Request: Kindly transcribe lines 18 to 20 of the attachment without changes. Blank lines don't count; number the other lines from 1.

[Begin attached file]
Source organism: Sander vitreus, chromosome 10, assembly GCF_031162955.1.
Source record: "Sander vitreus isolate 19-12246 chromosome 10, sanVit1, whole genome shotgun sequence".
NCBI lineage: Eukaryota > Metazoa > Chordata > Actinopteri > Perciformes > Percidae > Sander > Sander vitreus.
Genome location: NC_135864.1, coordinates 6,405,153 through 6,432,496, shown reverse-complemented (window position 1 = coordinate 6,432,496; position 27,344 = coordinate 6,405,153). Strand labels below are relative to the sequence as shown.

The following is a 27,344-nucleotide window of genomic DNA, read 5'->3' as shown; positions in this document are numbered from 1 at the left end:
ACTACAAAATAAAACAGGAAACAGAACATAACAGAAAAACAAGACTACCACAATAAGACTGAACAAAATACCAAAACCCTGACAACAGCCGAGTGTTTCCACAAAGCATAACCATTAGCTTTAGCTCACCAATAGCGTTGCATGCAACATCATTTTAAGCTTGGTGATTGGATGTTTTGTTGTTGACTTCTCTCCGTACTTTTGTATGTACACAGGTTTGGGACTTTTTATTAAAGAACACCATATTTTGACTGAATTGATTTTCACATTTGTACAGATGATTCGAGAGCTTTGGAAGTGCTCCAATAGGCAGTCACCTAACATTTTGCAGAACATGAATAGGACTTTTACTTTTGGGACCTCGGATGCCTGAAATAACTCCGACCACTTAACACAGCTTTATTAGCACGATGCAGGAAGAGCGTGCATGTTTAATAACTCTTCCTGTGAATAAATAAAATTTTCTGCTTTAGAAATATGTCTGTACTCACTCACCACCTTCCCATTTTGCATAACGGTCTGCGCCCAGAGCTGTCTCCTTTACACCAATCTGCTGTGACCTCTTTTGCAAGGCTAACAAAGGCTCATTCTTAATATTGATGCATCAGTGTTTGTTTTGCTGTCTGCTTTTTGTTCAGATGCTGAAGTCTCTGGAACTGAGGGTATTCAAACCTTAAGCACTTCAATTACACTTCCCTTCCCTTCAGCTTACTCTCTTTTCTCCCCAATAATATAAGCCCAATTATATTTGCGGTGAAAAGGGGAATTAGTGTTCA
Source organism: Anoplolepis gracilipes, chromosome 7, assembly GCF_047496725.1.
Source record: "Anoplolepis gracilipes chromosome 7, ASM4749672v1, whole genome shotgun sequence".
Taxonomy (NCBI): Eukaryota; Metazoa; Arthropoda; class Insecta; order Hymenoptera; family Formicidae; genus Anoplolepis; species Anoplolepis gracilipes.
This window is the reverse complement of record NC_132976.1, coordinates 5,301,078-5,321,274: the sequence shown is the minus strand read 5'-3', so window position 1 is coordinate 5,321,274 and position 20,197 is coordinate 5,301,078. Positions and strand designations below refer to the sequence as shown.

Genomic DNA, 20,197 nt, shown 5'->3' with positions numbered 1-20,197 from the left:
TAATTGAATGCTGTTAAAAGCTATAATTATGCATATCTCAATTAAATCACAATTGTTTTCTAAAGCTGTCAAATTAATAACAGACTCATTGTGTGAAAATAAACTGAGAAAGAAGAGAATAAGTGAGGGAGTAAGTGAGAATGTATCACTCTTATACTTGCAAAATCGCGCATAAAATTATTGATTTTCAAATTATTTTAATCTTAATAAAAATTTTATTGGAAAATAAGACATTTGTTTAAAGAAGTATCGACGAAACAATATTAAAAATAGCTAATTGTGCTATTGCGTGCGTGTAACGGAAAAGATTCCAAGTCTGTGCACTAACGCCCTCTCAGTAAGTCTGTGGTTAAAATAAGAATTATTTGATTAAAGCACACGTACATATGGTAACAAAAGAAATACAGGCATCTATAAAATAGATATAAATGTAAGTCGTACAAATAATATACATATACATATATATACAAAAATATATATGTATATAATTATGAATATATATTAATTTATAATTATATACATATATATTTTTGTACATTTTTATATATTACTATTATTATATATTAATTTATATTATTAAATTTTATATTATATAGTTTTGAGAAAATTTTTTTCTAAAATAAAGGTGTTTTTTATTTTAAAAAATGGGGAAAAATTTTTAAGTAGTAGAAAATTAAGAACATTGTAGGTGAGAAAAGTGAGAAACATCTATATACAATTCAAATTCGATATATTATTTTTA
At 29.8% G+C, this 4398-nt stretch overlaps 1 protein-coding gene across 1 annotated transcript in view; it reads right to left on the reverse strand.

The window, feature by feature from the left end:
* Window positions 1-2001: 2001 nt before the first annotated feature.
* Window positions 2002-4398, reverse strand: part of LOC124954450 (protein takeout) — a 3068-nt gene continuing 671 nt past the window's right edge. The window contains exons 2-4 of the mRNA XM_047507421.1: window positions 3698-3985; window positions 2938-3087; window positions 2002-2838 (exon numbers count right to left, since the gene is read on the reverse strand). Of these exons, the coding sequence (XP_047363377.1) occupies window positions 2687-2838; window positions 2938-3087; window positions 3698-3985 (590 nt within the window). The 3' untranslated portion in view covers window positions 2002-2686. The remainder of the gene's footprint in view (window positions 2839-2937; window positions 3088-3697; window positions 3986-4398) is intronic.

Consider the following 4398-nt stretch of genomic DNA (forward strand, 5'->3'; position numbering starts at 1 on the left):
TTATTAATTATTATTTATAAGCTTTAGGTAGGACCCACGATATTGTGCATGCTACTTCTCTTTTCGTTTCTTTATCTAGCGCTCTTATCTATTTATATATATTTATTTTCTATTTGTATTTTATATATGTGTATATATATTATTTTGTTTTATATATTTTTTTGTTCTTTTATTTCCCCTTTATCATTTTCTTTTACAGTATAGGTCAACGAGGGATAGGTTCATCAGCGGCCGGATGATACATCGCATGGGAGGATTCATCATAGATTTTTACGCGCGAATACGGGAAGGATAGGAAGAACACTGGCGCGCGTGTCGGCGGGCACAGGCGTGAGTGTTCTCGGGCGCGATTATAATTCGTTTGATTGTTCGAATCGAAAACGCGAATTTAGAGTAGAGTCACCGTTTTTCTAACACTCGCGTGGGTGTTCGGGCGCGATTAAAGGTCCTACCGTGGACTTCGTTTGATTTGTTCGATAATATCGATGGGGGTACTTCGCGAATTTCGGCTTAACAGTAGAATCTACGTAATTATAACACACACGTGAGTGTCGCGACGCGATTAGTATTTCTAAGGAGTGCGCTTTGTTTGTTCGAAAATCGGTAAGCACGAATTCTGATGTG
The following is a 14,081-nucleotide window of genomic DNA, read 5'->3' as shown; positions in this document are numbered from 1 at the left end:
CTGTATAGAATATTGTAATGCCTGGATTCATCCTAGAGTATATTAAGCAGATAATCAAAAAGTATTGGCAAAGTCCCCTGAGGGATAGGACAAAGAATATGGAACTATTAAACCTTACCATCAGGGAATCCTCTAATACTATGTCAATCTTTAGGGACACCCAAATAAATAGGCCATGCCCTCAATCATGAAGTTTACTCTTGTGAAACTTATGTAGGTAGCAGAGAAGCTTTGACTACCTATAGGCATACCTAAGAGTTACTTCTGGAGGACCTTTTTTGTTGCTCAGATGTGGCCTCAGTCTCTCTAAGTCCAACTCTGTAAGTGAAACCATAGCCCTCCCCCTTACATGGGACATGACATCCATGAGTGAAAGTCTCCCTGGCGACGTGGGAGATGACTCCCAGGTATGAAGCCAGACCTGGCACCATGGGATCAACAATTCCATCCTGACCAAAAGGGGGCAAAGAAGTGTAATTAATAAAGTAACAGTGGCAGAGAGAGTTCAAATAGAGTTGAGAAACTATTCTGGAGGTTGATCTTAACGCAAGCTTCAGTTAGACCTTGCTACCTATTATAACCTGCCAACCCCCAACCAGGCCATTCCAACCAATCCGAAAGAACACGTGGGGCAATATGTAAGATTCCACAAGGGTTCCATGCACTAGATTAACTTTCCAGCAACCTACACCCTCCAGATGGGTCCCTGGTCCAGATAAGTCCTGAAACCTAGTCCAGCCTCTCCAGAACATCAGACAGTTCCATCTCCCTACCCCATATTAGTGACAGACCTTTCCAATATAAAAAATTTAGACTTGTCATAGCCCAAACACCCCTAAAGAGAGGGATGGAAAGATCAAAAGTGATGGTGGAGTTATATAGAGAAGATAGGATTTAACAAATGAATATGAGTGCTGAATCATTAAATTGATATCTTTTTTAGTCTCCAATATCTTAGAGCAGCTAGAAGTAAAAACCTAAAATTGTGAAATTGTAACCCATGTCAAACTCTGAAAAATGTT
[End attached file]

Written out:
TTATTAATTATTATTTATAAGCTTTAGGTAGGACCCACGATATTGTGCATGCTACTTCTCTTTTCGTTTCTTTATCTAGCGCTCTTATCTATTTATATATATTTATTTTCTATTTGTATTTTATATATGTGTATATATATTATTTTGTTTTATATATTTTTTTGTTCTTTTATTTCCCCTTTATCATTTTCTTTTACAGTATAGGTCAACGAGGGATAGGTTCATCAGCGGCCGGATGATACATCGCATGGGAGGATTCATCATAGATTTTTACGCGCGAATACGGGAAGGATAGGAAGAACACTGGCGCGCGTGTCGGCGGGCACAGGCGTGAGTGTTCTCGGGCGCGATTATAATTCGTTTGATTGTTCGAATCGAAAACGCGAATTTAGAGTAGAGTCACCGTTTTTCTAACACTCGCGTGGGTGTTCGGGCGCGATTAAAGGTCCTACCGTGGACTTCGTTTGATTTGTTCGATAATATCGATGGGGGTACTTCGCGAATTTCGGCTTAACAGTAGAATCTACGTAATTATAACACACACGTGAGTGTCGCGACGCGATTAGTATTTCTAAGGAGTGCGCTTTGTTTGTTCGAAAATCGGTAAGCACGAATTCTGATGTG
The following is a 14,081-nucleotide window of genomic DNA, read 5'->3' as shown; positions in this document are numbered from 1 at the left end:
CTGTATAGAATATTGTAATGCCTGGATTCATCCTAGAGTATATTAAGCAGATAATCAAAAAGTATTGGCAAAGTCCCCTGAGGGATAGGACAAAGAATATGGAACTATTAAACCTTACCATCAGGGAATCCTCTAATACTATGTCAATCTTTAGGGACACCCAAATAAATAGGCCATGCCCTCAATCATGAAGTTTACTCTTGTGAAACTTATGTAGGTAGCAGAGAAGCTTTGACTACCTATAGGCATACCTAAGAGTTACTTCTGGAGGACCTTTTTTGTTGCTCAGATGTGGCCTCAGTCTCTCTAAGTCCAACTCTGTAAGTGAAACCATAGCCCTCCCCCTTACATGGGACATGACATCCATGAGTGAAAGTCTCCCTGGCGACGTGGGAGATGACTCCCAGGTATGAAGCCAGACCTGGCACCATGGGATCAACAATTCCATCCTGACCAAAAGGGGGCAAAGAAGTGTAATTAATAAAGTAACAGTGGCAGAGAGAGTTCAAATAGAGTTGAGAAACTATTCTGGAGGTTGATCTTAACGCAAGCTTCAGTTAGACCTTGCTACCTATTATAACCTGCCAACCCCCAACCAGGCCATTCCAACCAATCCGAAAGAACACGTGGGGCAATATGTAAGATTCCACAAGGGTTCCATGCACTAGATTAACTTTCCAGCAACCTACACCCTCCAGATGGGTCCCTGGTCCAGATAAGTCCTGAAACCTAGTCCAGCCTCTCCAGAACATCAGACAGTTCCATCTCCCTACCCCATATTAGTGACAGACCTTTCCAATATAAAAAATTTAGACTTGTCATAGCCCAAACACCCCTAAAGAGAGGGATGGAAAGATCAAAAGTGATGGTGGAGTTATATAGAGAAGATAGGATTTAACAAATGAATATGAGTGCTGAATCATTAAATTGATATCTTTTTTAGTCTCCAATATCTTAGAGCAGCTAGAAGTAAAAACCTAAAATTGTGAAATTGTAACCCATGTCAAACTCTGAAAAATGTT